Name for a temporary right to plant vines for an agricultural area. It is regulated in detail in EU regulations and in the wine laws of the EU member states. Previously, limited planting rights were allocated to each member state. This was intended to guarantee a stable and balanced development of the vineyards and prevent unbridled growth. After individual member states had almost completely exhausted their planting rights, these were traded on the free market. In the course of the reform of the wine market organisation, the EU Commission proposed in 2008 to phase out the system, as the cost of a planting right is a competitive disadvantage for European winegrowers compared to producers in Australia, California and South Africa, where planting rights are unknown. The 2009 EU wine market regulation therefore stipulated that planting rights would expire from the beginning of 2016.
After only two years, many countries realised that unbridled planting in the EU has major disadvantages. In addition, the European Union had spent more than 1.2 billion euros to grub up around 160,000 hectares of vineyards during the three-year grubbing-up campaign from 2008 to 2011. Without planting rights, there would have been a risk that these areas would have been replanted. Many countries have therefore called for the reintroduction of planting rights. A commission that was set up determined the following: As of the cut-off date of 31 July 2012, the EU member states had 296,141 hectares of free planting rights, which means that areas under vines could be expanded very quickly. Furthermore, a very different interpretation of the regulations in the individual countries was noted. This resulted in the need for a new uniform system.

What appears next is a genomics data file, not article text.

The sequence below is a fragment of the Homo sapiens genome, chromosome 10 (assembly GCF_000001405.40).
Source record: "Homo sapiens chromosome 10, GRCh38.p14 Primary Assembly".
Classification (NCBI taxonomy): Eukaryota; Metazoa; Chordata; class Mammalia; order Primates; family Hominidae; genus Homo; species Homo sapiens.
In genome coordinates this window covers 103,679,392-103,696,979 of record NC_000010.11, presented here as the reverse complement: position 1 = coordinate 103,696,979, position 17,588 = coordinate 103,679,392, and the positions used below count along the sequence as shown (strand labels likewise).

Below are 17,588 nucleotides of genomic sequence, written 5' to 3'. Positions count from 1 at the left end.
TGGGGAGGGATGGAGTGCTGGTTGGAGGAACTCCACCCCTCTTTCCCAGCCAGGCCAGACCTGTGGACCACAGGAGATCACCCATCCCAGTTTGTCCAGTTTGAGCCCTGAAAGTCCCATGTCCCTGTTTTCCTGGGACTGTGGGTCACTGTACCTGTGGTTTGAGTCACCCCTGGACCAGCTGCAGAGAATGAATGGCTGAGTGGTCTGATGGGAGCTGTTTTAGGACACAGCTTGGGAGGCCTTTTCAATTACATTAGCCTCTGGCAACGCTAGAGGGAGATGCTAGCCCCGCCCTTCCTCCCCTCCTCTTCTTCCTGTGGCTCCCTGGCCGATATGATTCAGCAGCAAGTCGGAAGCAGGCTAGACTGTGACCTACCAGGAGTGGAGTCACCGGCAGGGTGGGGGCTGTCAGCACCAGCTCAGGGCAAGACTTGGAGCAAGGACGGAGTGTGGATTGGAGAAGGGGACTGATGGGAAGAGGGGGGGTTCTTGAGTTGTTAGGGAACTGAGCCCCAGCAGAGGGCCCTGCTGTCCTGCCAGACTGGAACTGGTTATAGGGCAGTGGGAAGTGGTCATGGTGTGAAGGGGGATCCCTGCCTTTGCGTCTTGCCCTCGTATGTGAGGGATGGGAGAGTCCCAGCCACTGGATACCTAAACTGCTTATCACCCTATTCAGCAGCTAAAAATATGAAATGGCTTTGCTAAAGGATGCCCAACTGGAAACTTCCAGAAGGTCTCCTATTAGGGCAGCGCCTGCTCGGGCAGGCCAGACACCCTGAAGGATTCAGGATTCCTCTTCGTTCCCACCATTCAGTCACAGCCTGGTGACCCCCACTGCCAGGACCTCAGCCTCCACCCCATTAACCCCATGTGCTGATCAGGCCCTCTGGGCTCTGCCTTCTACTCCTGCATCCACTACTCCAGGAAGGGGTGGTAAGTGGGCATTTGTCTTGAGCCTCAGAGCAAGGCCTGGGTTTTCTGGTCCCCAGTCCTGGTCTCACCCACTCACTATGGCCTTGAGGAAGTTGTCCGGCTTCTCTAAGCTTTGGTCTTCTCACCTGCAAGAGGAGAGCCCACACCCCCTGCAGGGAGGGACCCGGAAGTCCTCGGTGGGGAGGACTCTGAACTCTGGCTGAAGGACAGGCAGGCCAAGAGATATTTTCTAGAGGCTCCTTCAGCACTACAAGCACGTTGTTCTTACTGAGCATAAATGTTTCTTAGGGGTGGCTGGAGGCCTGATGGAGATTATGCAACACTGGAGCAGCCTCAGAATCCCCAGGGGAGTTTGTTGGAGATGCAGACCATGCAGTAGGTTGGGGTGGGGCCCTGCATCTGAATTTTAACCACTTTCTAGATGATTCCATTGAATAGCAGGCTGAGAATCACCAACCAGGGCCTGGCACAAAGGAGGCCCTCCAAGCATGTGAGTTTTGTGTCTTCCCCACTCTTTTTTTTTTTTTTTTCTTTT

In December 2013, the EU bodies agreed on a "new authorisation system for vine planting" as of 1 January 2016. Each planting operation requires an authorisation. A distinction is made between planting "with" and "without" prior grubbing up. Similar to the old replanting right, a holding may replant to the extent of a grubbed-up area. However, this is tied to the operation and must take place within three years. The rights cannot be transferred or traded. Planting out without prior grubbing up is subject to an annual limit of 1% of the total area (in Austria this is a maximum of 450 hectares).
Planting rights already approved ex old system can be converted into a permit. The criteria for the allocation are defined by the EU and offer possibilities for the selection of certain groups such as young entrepreneurs, organic farms, planting in naturally disadvantaged areas, planting in steep or terraced areas or land consolidation measures. The member states of the European Union must define the desired ones and coordinate the allocation of land in their country (source: Der Winzer 5/2014. See further information on wine law under Wine Law.
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Restaurantleiter, Sommelier, Weindozent und Autor; Dresden